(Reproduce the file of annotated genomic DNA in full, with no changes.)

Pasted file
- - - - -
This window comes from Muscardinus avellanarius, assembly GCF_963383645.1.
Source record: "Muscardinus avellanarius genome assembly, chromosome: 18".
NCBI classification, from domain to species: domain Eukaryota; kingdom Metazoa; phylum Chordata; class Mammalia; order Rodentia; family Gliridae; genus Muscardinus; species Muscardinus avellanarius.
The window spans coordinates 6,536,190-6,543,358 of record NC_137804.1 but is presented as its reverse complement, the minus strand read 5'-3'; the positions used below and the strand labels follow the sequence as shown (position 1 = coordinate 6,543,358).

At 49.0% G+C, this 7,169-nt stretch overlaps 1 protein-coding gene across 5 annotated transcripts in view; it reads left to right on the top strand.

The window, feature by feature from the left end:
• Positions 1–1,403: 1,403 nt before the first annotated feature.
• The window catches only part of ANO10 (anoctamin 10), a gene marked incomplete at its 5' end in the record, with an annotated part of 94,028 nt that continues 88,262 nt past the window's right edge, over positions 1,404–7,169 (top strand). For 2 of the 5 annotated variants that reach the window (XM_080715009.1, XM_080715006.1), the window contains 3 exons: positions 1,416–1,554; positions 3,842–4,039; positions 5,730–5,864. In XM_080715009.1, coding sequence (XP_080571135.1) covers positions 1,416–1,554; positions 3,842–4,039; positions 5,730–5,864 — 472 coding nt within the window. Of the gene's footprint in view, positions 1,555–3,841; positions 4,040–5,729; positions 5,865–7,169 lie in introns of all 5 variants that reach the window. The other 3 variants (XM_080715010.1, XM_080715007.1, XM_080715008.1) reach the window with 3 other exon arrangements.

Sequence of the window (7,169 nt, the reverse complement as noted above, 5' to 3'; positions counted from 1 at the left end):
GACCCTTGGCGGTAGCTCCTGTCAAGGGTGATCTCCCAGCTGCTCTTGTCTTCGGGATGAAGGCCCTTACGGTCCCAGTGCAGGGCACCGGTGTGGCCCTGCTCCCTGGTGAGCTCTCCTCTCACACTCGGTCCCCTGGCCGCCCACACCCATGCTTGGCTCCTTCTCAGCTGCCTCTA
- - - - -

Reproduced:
This window comes from Muscardinus avellanarius, assembly GCF_963383645.1.
Source record: "Muscardinus avellanarius genome assembly, chromosome: 18".
NCBI classification, from domain to species: domain Eukaryota; kingdom Metazoa; phylum Chordata; class Mammalia; order Rodentia; family Gliridae; genus Muscardinus; species Muscardinus avellanarius.
The window spans coordinates 6,536,190-6,543,358 of record NC_137804.1 but is presented as its reverse complement, the minus strand read 5'-3'; the positions used below and the strand labels follow the sequence as shown (position 1 = coordinate 6,543,358).

At 49.0% G+C, this 7,169-nt stretch overlaps 1 protein-coding gene across 5 annotated transcripts in view; it reads left to right on the top strand.

The window, feature by feature from the left end:
• Positions 1–1,403: 1,403 nt before the first annotated feature.
• The window catches only part of ANO10 (anoctamin 10), a gene marked incomplete at its 5' end in the record, with an annotated part of 94,028 nt that continues 88,262 nt past the window's right edge, over positions 1,404–7,169 (top strand). For 2 of the 5 annotated variants that reach the window (XM_080715009.1, XM_080715006.1), the window contains 3 exons: positions 1,416–1,554; positions 3,842–4,039; positions 5,730–5,864. In XM_080715009.1, coding sequence (XP_080571135.1) covers positions 1,416–1,554; positions 3,842–4,039; positions 5,730–5,864 — 472 coding nt within the window. Of the gene's footprint in view, positions 1,555–3,841; positions 4,040–5,729; positions 5,865–7,169 lie in introns of all 5 variants that reach the window. The other 3 variants (XM_080715010.1, XM_080715007.1, XM_080715008.1) reach the window with 3 other exon arrangements.

Sequence of the window (7,169 nt, the reverse complement as noted above, 5' to 3'; positions counted from 1 at the left end):
GACCCTTGGCGGTAGCTCCTGTCAAGGGTGATCTCCCAGCTGCTCTTGTCTTCGGGATGAAGGCCCTTACGGTCCCAGTGCAGGGCACCGGTGTGGCCCTGCTCCCTGGTGAGCTCTCCTCTCACACTCGGTCCCCTGGCCGCCCACACCCATGCTTGGCTCCTTCTCAGCTGCCTCTA